For most of us who grew up in Australia, our late teens and early 20s were a blurry mix of raucous house parties and late nights on the town. This probably brings up memories of the awkward dance floor “pash and dash” or stumbling home in the early morning muttering about people exercising.

It was the best of times. It was the time of a lot drinking. Maybe now, the question is less “where should we go?” and more “should we go?”

Fortunately it new research says the youth of today are taking a different approach.

According to a new study, some drinking culture is changing among younger folk. 


Research led by Doctor Michael Livingston from the Centre for Alcohol Policy Research showed young Australians were drinking about 50 per cent less alcohol than people, of the same age, were 10 years ago.

The drinking habits of more than 124,440 Australians aged 14 to 79 were tracked over 18 years and analysed using data from population surveys.

“If we talk about … 14 to 17 year olds, in 2001 about two-thirds of those reported drinking at all. That’s down to 40 per cent,” Dr Livingston said in an interview with the ABC.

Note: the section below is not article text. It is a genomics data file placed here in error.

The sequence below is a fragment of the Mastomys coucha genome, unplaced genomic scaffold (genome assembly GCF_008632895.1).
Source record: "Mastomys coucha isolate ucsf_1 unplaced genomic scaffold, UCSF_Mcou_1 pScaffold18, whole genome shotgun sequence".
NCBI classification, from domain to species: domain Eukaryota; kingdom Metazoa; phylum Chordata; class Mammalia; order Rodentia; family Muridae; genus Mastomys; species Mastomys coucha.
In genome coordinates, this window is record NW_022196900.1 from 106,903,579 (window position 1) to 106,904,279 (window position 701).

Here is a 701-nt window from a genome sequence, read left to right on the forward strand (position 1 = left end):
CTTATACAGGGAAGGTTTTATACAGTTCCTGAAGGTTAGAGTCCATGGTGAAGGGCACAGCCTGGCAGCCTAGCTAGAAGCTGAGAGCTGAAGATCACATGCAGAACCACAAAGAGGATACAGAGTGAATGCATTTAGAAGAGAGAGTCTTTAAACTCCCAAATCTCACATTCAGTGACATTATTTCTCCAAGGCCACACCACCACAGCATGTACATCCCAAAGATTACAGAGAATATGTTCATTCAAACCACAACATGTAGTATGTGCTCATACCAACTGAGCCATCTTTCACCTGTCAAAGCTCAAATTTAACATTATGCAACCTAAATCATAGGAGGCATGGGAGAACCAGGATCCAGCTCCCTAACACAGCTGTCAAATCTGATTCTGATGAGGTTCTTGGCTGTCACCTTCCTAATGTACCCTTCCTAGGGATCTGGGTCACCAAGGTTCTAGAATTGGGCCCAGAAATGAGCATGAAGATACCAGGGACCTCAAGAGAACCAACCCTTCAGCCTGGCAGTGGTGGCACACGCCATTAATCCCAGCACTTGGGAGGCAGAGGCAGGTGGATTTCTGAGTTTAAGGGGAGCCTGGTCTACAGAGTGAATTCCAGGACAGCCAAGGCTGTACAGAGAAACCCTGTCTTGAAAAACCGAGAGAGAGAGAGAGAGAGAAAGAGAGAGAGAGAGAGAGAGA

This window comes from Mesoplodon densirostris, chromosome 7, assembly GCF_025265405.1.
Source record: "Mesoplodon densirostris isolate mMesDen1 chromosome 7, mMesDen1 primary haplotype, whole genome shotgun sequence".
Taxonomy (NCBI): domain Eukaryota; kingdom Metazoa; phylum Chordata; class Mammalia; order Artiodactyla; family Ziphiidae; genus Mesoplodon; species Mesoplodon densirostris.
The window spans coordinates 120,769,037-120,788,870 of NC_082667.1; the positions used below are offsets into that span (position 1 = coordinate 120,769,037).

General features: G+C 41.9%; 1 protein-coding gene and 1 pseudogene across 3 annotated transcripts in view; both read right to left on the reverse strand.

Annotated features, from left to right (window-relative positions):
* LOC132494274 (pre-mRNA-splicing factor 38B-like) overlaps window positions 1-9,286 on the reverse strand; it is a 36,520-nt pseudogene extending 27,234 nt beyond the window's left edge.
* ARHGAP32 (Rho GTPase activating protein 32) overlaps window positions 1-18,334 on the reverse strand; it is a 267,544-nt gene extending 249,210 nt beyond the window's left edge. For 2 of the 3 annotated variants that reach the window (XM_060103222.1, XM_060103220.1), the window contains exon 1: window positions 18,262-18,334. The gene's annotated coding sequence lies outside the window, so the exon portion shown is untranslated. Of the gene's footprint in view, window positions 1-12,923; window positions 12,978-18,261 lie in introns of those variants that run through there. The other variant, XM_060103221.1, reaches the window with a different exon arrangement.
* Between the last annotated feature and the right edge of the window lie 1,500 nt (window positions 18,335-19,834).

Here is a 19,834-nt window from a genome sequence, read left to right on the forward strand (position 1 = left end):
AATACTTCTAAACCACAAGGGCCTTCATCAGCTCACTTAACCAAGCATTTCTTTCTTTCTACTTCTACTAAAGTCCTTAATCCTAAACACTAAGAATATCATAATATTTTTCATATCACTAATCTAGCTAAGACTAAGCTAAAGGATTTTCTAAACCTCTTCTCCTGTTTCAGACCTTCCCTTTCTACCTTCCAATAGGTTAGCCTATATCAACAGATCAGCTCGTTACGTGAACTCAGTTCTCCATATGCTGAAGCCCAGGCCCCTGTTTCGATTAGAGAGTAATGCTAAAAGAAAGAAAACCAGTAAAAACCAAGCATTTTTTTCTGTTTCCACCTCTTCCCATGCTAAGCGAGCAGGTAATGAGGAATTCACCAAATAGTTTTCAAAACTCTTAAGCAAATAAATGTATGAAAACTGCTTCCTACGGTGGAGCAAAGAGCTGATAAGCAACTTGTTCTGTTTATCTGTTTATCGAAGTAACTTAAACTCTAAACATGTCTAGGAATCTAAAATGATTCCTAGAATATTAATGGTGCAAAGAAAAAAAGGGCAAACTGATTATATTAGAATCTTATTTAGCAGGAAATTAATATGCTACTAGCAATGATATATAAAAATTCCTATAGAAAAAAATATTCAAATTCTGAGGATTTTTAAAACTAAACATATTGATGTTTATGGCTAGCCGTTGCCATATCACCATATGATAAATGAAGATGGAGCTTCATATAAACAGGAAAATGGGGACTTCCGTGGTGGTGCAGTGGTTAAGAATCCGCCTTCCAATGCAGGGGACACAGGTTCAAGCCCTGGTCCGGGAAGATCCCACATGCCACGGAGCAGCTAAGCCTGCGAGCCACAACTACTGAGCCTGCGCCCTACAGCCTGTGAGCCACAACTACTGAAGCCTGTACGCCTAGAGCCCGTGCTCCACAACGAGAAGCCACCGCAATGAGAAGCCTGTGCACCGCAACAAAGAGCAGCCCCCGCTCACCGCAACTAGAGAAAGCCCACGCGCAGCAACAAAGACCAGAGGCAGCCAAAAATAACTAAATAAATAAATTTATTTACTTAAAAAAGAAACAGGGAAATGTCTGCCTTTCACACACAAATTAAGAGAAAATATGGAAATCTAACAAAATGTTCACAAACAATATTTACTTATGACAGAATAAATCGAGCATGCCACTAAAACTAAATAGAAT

“It’s something like, on average, about half as much alcohol consumed by teenagers as there was 10 years ago.”

The internet could be helping to curb binge drinking

It’s not clear yet why young people are drinking less but Dr Livingston has an inkling social media has something to do with it.

“We don’t have good evidence — this is me just spouting off — but it seems that it fits the data … possibly the internet is part of that story,” he said.

“My favourite theory … is that it is something to do with the way interaction has changed.
“This is a cohort of young people who have grown up embedded in online interactions … the way they’re meeting each other, the way they interact with each other is quite different to previous generations.
“Alcohol, especially in young people, is very much about socialising.”

Responsible drinking trending globally

It’s not just young Australians who are drinking less booze, which is another reason it’s hard to pinpoint exactly why it’s happening.  “We’re seeing these results in other countries like Sweden, like the UK — countries with different patterns and cultures,” Dr Livingston said. “There’s less drug use, there’s less drinking, there’s less smoking. It’s a broad shift towards more responsible, less risky behaviour.”

If you’d like some handy tips on how to make drinking this weekend a little healthier, check out our House Call Doctor post from March.